Grain bins flooded

Two bins of grain succumb to rising floodwaters in southern Mills County, Iowa. Thousands of snow geese dot the water.

OMAHA, Neb. (AP) — Authorities were using boats and large vehicles March 16 to rescue and evacuate residents in parts of the Midwest where a recent deluge of rainwater and snowmelt was sent pouring over frozen ground, overwhelming creeks and rivers and killing at least one person.

The scramble to move people out of harm's way was expected to subside, as rivers and creeks crested Saturday and Sunday. That left officials downstream looking to prepare for likely flooding.

Missouri Gov. Mike Parson had already met with emergency management team members March 15 to review and update flood-response plans, and the Missouri Highway Patrol was preparing additional equipment and putting swift water rescue personnel on standby.

The National Weather Service said the Missouri River at St. Joseph reached nearly 26 feet March 16, about a foot below what's considered major flooding at the northwest Missouri city. But it was expected to crest March 20-21 at 29.3 feet — more than 2 feet above major flooding level.

Evacuation efforts in eastern Nebraska and some spots in western Iowa on March 16 were hampered by reports of levee breaches and washouts of bridges and roads, including part of Nebraska Highway 92 leading in and out of southwest Omaha. Authorities confirmed that a bridge on that highway that crosses the Elkhorn River had been washed.

In Fremont, west of Omaha, the Dodge County Sheriff's Office issued a mandatory evacuation for some residents after floodwaters broke through a levee along the Platte River. And in Mills County, Iowa, authorities ordered people in some rural areas to evacuate after the Missouri River overtopped levees.

The flooding followed days of snow and rain — record-setting, in some places — that swept through the West and Midwest. The deluge pushed some waterways, including the Missouri River, to record levels in Nebraska, South Dakota, Iowa and Minnesota. The flooding was the worst in nearly a decade in places.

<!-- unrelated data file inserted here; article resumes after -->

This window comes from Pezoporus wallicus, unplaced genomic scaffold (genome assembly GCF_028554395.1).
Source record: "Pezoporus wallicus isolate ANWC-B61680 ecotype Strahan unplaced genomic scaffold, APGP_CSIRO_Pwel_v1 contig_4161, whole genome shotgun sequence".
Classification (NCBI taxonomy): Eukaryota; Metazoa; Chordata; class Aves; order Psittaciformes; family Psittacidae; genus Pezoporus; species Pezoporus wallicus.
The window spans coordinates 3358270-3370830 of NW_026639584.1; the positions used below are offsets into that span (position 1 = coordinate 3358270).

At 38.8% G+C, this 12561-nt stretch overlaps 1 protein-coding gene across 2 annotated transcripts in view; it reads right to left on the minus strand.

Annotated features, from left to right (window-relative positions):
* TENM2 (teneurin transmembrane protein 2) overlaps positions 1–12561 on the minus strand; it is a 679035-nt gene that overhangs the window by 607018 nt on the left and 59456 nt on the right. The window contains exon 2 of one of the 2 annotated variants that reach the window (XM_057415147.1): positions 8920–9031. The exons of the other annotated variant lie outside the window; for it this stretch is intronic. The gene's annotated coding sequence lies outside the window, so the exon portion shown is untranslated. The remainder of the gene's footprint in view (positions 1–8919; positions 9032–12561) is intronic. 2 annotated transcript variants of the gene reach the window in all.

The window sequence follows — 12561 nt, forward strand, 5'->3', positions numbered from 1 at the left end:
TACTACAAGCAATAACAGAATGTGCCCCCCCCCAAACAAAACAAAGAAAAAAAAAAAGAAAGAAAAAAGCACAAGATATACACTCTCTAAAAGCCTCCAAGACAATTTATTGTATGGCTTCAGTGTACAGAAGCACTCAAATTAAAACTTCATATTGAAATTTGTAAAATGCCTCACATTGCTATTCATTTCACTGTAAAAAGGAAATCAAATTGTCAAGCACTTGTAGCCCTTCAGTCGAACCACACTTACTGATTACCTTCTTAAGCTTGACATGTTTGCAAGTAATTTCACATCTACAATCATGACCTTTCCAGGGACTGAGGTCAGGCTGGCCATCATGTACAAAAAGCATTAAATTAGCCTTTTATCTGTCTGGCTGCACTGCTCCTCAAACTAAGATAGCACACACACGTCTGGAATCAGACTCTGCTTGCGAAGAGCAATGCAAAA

The family of farmer James Wilke, 50, of Columbus, Nebraska, said he was killed March 14 when a bridge collapsed as he was using his tractor to try to reach stranded motorists. His body was found downstream, his cousin Paul Wilke told the Columbus Telegram. Gass Haney Funeral Home confirmed James Wilke's death.

At least two other people were missing in floodwaters in Nebraska. Officials said a Norfolk man was seen on top of his flooded car late March 14 before being swept away in the water and another man was swept away by waters when a dam collapsed on the Niobrara River.

Some cities and towns, such as North Bend on the banks of the Platte River, were submerged. Others, such as Waterloo and Fremont, were surrounded by floodwaters, stranding residents in virtual islands with no access in or out.

“There is no way out of here unless you've got a helicopter — or a boat,” the Rev. Mike Bitter, pastor of Christian Church of Waterloo, told the Omaha World-Herald.

Officials in western Iowa and eastern Nebraska were urging people not to drive unless necessary. In Iowa, a section of northbound Interstate 29 that runs parallel to the Missouri River was closed due to flooding. Authorities were rerouting motorists at Kansas City, Missouri, using a detour that took people almost 140 miles out of the way.

Farther east, the Mississippi River saw moderate flooding in Illinois from Rock Island south to Gladstone. Meteorologist Brian Pierce with the National Weather Service’s Quad Cities office in Davenport, Iowa, said flooding on the Mississippi could get worse in a few weeks as more snow melts in Minnesota and Wisconsin.

“What we're having now is the dress rehearsal for the main event that's going to happen in early April,'' he said of the flooding on the Mississippi.

Rising waters along the Pecatonica and Rock rivers flooded some homes in the northern Illinois cities of Freeport, Rockford and Machesney Park. The National Weather Service said record crests were possible along the rivers, with water levels forecast to continue to rise over the next several days and remain above flood stage through most of the weekend.

Freeport resident Mary Martin told the (Freeport) Journal-Standard that she went to the store to get milk and bread when she saw floodwaters were rising March 14.

“Within an hour of going to the store, I could not get back in. That's how fast the water was coming up,” Martin said.